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. This letter, as well as those of 8 Nov. [i.e. Dec.]
Dec. (all below), are notable for Digges' attempt to conceal his identity because
of his concern over the arrest of John Trumbull for treason (see note 6). He tried
to produce a letter that clearly was not by an American, and certainly not by Thomas
Digges. Opening his letter with “Dear Cozen,” he refers to the English as “my Countrymen”
and England as “my Country,” implies that Trumbull is unknown to him, and even lists
“Mr. Digs” among those questioned about Trumbull's activities. Digges had reason to
be apprehensive. Newspaper accounts of Trumbull's arrest mentioned Digges as a sympathizer,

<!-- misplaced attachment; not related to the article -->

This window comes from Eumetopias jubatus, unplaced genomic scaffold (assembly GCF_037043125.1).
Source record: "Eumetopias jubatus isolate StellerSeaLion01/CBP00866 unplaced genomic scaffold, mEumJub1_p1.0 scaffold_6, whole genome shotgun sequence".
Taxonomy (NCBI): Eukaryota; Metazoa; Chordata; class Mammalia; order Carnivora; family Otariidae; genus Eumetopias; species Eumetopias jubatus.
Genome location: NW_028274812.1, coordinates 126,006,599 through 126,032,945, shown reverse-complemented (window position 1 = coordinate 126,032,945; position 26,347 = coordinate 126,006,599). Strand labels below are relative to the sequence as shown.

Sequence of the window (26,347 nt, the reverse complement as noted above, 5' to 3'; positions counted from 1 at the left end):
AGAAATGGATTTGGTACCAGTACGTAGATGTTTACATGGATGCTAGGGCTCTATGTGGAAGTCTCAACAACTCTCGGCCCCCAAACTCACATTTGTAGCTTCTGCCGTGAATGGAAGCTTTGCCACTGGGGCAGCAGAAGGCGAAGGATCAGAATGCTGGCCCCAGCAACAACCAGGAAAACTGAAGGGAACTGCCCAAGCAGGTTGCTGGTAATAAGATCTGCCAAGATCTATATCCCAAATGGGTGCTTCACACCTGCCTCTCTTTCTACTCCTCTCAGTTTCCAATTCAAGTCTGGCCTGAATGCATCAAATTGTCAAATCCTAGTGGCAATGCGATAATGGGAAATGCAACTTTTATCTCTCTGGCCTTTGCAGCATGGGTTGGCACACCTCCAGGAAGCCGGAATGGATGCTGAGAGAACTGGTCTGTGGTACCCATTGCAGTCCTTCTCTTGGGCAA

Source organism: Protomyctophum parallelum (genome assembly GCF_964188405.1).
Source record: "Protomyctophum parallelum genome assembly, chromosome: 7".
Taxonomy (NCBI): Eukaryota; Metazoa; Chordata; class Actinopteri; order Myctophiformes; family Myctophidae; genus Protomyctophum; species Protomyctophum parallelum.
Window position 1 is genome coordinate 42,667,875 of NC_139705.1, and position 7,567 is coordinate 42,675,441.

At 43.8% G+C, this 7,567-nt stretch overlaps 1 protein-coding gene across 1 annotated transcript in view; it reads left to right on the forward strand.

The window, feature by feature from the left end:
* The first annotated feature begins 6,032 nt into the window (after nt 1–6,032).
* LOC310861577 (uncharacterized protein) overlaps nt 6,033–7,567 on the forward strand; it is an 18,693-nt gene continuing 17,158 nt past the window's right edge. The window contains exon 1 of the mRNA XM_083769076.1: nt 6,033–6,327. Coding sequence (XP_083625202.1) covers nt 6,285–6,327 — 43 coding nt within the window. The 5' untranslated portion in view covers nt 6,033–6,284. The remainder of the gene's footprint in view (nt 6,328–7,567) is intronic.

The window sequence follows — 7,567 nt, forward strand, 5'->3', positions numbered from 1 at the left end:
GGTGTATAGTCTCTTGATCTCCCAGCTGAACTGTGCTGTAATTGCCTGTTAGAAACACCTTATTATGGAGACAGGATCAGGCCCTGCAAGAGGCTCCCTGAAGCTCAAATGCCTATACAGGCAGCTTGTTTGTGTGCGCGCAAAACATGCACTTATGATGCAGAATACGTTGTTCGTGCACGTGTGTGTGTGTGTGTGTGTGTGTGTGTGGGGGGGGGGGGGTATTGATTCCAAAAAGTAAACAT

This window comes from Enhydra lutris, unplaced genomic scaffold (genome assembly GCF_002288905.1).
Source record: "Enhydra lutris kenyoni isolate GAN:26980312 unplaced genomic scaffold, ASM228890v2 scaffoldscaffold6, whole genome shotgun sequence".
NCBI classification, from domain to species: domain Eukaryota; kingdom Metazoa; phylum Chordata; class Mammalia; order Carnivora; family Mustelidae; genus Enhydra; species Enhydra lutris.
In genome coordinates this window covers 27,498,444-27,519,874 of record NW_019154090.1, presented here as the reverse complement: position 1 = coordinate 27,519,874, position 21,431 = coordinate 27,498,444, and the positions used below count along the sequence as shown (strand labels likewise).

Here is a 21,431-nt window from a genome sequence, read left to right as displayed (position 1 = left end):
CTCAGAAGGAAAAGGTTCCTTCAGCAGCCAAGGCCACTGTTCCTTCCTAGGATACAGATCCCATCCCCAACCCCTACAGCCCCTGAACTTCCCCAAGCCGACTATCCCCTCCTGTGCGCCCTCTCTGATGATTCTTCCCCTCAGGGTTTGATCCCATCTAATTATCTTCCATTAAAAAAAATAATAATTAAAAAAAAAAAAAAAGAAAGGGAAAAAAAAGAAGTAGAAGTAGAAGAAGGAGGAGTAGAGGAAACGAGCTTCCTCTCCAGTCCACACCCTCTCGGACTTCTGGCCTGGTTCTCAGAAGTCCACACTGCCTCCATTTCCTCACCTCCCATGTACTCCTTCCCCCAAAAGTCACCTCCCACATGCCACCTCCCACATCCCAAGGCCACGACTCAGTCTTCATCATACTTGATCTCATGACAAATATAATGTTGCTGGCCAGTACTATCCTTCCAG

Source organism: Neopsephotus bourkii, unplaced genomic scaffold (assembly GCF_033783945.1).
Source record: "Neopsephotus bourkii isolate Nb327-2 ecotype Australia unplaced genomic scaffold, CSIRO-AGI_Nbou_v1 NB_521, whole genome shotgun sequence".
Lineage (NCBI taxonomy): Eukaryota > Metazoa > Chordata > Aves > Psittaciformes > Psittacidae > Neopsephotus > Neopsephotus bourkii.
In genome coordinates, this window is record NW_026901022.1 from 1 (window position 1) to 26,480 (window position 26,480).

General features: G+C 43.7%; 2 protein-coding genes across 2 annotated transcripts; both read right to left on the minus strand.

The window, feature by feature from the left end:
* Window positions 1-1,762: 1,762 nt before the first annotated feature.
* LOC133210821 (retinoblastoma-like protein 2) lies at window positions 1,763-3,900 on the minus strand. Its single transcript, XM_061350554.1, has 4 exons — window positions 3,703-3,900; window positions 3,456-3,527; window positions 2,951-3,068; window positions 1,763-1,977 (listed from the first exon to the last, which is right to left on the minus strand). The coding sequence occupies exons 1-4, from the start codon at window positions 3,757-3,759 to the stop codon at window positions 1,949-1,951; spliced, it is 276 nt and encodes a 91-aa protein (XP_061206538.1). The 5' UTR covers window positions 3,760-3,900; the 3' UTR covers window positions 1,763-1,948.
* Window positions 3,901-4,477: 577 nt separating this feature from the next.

and possible agent, for the American cause and the person who, under the alias of
Mr. Waters, forwarded at least one of the letters seized from Trumbull (London Morning Post and Daily Advertiser
, 24 Nov. and 1 Dec.; London Chronicle
, 21–23 Nov.). Digges' role in this affair is unclear, but he surely had some direct
or indirect contact with Trumbull and his three December letters indicate that he
probably helped John Steele Tyler escape from England.
Cite web page as: Founding Families: Digital Editions of the Papers of the Winthrops and the Adamses, ed.C. James Taylor. Boston: Massachusetts Historical Society, 2014.